Snapping turtle nesting on the roadside
Our Ontario turtles are semi-aquatic; while they spend a lot of time in the water, they also travel on land a lot too. They will be on the move any time from April to October, although the busiest time for them is May and June. Both males and females travel, and both are equally vulnerable to road mortality (the OTCC consistently sees 50:50 males to females in all species except the map turtle).
Females travel the most in June, as this is their most important time for laying eggs. They look for appropriate sites to lay their eggs, and often travel large distances to find them. Each species has their own preference and preferred time for laying eggs. Laying eggs involves the female digging a hole (very slowly, in true turtle style!) and depositing the eggs, and then covering them up. There is no parental care of the eggs beyond this, and the hatchlings are on their own to find their way to water. Unfortunately, they don’t always choose the best site…
Turtle eggs act as food for a great many wild species, and only a very small percent (less than 1%) ever make into the population. In fact, it takes about 59 years for a snapping turtle to have a hope of replacing itself in the population, since they mature so late, and so few eggs survive!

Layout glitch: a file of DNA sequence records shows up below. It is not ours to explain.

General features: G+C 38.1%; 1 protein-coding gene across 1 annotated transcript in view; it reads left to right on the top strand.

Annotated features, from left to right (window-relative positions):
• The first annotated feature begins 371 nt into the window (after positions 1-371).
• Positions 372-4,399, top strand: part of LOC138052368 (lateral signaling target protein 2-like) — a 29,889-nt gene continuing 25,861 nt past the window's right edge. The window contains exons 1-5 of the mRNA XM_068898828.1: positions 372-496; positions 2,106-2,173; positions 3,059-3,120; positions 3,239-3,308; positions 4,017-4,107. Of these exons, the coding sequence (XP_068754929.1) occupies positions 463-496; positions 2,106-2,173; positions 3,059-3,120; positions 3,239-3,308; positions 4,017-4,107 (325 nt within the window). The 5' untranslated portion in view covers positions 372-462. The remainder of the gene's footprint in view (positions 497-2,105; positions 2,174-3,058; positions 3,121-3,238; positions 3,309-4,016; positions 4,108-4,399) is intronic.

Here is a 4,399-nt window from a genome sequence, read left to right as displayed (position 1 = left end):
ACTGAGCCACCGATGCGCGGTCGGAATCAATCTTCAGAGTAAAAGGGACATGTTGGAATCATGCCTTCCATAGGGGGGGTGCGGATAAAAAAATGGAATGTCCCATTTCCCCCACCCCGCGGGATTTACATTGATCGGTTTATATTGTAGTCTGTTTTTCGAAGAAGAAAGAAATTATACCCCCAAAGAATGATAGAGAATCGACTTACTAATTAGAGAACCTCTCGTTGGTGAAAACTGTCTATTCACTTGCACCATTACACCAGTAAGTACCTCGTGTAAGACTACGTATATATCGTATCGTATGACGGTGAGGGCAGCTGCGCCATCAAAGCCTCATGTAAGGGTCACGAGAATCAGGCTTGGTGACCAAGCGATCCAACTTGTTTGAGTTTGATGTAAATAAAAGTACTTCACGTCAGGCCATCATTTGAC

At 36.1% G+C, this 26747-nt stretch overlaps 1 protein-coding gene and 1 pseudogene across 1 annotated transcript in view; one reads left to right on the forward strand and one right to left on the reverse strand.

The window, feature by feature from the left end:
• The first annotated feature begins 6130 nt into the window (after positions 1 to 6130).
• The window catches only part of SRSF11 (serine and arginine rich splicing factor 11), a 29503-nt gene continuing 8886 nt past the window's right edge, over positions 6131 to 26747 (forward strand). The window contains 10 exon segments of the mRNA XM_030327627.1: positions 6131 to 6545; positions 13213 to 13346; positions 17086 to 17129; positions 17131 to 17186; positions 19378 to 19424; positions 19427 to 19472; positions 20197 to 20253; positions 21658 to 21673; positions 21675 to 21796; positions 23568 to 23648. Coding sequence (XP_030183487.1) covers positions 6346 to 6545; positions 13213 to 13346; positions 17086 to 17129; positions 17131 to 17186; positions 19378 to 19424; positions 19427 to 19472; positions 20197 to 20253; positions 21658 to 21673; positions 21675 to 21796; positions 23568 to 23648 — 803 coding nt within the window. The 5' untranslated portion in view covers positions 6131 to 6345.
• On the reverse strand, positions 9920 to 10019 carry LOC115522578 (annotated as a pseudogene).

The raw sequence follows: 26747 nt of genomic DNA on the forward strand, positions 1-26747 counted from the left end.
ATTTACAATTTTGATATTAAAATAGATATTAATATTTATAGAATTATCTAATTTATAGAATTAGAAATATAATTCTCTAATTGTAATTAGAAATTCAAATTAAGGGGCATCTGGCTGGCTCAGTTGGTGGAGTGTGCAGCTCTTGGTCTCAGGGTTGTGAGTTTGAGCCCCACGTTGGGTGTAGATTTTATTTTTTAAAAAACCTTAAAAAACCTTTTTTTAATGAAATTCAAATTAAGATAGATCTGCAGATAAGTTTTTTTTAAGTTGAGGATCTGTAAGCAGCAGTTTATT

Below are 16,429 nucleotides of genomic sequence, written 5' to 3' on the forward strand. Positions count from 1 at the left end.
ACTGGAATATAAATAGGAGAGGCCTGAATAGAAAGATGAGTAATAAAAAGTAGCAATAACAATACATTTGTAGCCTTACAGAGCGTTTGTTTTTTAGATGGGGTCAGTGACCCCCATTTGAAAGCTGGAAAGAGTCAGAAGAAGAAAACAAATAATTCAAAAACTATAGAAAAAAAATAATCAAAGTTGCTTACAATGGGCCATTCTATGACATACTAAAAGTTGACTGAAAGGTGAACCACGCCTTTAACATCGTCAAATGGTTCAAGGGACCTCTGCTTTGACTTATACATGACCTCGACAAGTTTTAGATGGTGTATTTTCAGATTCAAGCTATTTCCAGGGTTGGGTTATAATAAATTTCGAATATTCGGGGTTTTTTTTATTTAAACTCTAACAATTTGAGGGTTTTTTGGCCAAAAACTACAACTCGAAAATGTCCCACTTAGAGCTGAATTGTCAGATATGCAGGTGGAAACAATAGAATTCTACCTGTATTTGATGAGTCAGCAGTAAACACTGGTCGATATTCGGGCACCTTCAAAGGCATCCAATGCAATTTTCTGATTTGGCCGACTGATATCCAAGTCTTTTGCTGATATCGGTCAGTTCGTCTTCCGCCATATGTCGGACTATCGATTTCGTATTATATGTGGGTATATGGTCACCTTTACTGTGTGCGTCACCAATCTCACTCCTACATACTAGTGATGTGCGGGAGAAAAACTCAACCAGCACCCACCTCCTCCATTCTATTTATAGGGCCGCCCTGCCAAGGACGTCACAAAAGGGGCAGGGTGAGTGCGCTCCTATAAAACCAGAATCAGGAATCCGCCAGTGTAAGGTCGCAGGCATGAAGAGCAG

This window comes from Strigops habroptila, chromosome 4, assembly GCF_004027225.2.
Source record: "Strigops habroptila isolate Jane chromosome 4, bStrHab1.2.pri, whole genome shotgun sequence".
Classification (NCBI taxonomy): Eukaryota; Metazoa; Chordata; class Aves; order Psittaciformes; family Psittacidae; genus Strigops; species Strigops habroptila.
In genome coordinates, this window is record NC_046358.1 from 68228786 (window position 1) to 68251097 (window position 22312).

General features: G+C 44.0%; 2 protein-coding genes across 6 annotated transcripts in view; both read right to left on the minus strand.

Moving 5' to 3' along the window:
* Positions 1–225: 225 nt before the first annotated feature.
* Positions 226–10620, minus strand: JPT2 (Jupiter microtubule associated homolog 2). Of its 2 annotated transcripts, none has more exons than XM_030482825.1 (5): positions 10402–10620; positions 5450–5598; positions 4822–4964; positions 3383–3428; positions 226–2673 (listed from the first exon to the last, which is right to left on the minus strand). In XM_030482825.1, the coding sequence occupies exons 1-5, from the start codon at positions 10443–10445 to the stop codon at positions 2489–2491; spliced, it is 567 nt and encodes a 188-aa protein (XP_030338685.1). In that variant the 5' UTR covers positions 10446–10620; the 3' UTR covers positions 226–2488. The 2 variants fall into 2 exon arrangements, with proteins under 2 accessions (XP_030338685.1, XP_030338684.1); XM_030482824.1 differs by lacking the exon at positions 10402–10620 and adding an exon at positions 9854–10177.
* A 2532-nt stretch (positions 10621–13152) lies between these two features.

While populations can sustain this loss of eggs and hatchlings when no other unnatural threats are placed on them, all of our Ontario species are now considered Species at Risk, due to the many human-related threats. As a result, they need all the help they can get to attempt to offset this. Many conservation initiatives are underway across the province, to help tip the balance back and allow populations to survive.
While protection of the adults is obviously the most important conservation initiative, additional programs also can help to augment populations.